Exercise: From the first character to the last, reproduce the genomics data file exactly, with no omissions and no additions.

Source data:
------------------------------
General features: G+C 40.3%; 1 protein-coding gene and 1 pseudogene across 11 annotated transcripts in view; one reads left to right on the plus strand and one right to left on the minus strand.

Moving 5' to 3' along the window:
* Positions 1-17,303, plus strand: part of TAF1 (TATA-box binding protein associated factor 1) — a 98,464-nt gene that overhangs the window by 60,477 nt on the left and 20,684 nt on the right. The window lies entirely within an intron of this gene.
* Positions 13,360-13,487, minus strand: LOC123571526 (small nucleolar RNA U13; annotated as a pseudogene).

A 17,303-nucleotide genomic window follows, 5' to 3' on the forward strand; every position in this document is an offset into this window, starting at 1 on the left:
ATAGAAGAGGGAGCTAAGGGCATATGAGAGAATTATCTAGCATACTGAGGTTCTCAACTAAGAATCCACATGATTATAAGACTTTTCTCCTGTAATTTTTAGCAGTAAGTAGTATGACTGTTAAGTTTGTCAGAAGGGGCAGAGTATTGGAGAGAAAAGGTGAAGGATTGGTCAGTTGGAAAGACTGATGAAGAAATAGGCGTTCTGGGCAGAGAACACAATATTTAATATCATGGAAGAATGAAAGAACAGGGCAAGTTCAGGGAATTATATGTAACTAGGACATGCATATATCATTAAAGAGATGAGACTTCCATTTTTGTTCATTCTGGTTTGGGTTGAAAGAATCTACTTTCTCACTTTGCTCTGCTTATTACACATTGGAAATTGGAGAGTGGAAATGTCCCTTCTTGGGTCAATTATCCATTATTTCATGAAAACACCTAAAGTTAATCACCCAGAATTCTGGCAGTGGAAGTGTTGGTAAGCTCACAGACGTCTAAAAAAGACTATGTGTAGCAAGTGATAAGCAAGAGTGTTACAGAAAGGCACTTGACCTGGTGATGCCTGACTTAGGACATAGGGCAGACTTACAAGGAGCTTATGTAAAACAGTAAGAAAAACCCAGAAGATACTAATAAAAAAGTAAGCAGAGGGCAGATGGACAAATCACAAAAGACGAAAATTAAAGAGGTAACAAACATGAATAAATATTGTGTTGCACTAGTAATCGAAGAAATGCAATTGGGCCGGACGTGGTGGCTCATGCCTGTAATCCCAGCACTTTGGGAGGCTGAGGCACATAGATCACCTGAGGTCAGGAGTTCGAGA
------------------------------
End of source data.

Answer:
General features: G+C 40.3%; 1 protein-coding gene and 1 pseudogene across 11 annotated transcripts in view; one reads left to right on the plus strand and one right to left on the minus strand.

Moving 5' to 3' along the window:
* Positions 1-17,303, plus strand: part of TAF1 (TATA-box binding protein associated factor 1) — a 98,464-nt gene that overhangs the window by 60,477 nt on the left and 20,684 nt on the right. The window lies entirely within an intron of this gene.
* Positions 13,360-13,487, minus strand: LOC123571526 (small nucleolar RNA U13; annotated as a pseudogene).

A 17,303-nucleotide genomic window follows, 5' to 3' on the forward strand; every position in this document is an offset into this window, starting at 1 on the left:
ATAGAAGAGGGAGCTAAGGGCATATGAGAGAATTATCTAGCATACTGAGGTTCTCAACTAAGAATCCACATGATTATAAGACTTTTCTCCTGTAATTTTTAGCAGTAAGTAGTATGACTGTTAAGTTTGTCAGAAGGGGCAGAGTATTGGAGAGAAAAGGTGAAGGATTGGTCAGTTGGAAAGACTGATGAAGAAATAGGCGTTCTGGGCAGAGAACACAATATTTAATATCATGGAAGAATGAAAGAACAGGGCAAGTTCAGGGAATTATATGTAACTAGGACATGCATATATCATTAAAGAGATGAGACTTCCATTTTTGTTCATTCTGGTTTGGGTTGAAAGAATCTACTTTCTCACTTTGCTCTGCTTATTACACATTGGAAATTGGAGAGTGGAAATGTCCCTTCTTGGGTCAATTATCCATTATTTCATGAAAACACCTAAAGTTAATCACCCAGAATTCTGGCAGTGGAAGTGTTGGTAAGCTCACAGACGTCTAAAAAAGACTATGTGTAGCAAGTGATAAGCAAGAGTGTTACAGAAAGGCACTTGACCTGGTGATGCCTGACTTAGGACATAGGGCAGACTTACAAGGAGCTTATGTAAAACAGTAAGAAAAACCCAGAAGATACTAATAAAAAAGTAAGCAGAGGGCAGATGGACAAATCACAAAAGACGAAAATTAAAGAGGTAACAAACATGAATAAATATTGTGTTGCACTAGTAATCGAAGAAATGCAATTGGGCCGGACGTGGTGGCTCATGCCTGTAATCCCAGCACTTTGGGAGGCTGAGGCACATAGATCACCTGAGGTCAGGAGTTCGAGA